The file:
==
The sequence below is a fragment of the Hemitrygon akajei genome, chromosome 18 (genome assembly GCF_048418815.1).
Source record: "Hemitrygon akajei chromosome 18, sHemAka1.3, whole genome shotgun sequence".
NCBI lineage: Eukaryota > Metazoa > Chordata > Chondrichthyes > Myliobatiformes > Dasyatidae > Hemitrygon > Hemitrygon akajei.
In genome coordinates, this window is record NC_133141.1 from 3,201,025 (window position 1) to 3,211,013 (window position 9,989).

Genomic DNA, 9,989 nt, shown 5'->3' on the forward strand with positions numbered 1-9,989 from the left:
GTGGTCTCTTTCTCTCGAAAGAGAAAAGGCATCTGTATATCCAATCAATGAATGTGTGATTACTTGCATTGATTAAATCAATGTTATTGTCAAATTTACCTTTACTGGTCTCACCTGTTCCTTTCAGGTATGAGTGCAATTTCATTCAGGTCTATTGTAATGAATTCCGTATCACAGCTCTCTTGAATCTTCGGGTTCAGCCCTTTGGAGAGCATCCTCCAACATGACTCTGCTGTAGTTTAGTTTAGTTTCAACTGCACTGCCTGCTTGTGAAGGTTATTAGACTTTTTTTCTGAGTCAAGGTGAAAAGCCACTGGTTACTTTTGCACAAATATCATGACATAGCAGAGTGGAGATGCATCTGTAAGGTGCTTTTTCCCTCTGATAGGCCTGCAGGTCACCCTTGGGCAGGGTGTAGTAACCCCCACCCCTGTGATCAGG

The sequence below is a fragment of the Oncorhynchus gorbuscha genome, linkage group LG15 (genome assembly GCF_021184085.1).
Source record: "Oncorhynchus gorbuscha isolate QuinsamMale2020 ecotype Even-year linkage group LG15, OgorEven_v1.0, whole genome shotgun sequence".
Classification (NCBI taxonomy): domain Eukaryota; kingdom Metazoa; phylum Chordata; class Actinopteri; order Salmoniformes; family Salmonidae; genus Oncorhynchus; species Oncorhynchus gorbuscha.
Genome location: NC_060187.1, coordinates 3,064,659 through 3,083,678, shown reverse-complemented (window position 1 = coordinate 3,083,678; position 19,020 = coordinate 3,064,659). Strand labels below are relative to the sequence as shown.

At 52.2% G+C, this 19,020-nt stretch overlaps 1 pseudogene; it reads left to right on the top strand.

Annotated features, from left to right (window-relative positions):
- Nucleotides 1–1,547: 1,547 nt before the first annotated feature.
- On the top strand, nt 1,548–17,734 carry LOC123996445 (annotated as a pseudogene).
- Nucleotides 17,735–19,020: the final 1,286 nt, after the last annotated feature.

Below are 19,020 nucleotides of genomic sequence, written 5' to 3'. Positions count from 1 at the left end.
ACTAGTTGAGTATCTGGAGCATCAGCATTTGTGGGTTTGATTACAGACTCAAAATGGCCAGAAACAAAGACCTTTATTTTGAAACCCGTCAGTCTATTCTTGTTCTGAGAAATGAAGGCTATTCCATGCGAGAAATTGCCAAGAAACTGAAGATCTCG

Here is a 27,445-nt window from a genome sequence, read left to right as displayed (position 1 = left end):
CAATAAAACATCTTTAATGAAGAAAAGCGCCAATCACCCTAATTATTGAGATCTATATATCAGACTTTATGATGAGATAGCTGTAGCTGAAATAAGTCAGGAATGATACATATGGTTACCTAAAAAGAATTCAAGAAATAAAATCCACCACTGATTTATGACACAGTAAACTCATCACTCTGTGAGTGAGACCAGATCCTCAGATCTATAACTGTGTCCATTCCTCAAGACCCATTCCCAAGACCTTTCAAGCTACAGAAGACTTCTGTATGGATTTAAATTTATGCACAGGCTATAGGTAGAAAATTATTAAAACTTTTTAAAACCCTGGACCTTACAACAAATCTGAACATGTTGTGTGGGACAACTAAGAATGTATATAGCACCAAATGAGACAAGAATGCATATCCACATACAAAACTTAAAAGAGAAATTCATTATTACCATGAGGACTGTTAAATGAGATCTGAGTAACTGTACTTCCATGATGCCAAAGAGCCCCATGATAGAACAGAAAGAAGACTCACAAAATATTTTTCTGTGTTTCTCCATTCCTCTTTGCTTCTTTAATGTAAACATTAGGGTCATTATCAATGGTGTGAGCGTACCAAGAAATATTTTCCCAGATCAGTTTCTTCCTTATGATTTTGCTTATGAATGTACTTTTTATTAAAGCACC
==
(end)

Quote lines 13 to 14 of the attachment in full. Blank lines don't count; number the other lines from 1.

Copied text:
- Nucleotides 1–1,547: 1,547 nt before the first annotated feature.
- On the top strand, nt 1,548–17,734 carry LOC123996445 (annotated as a pseudogene).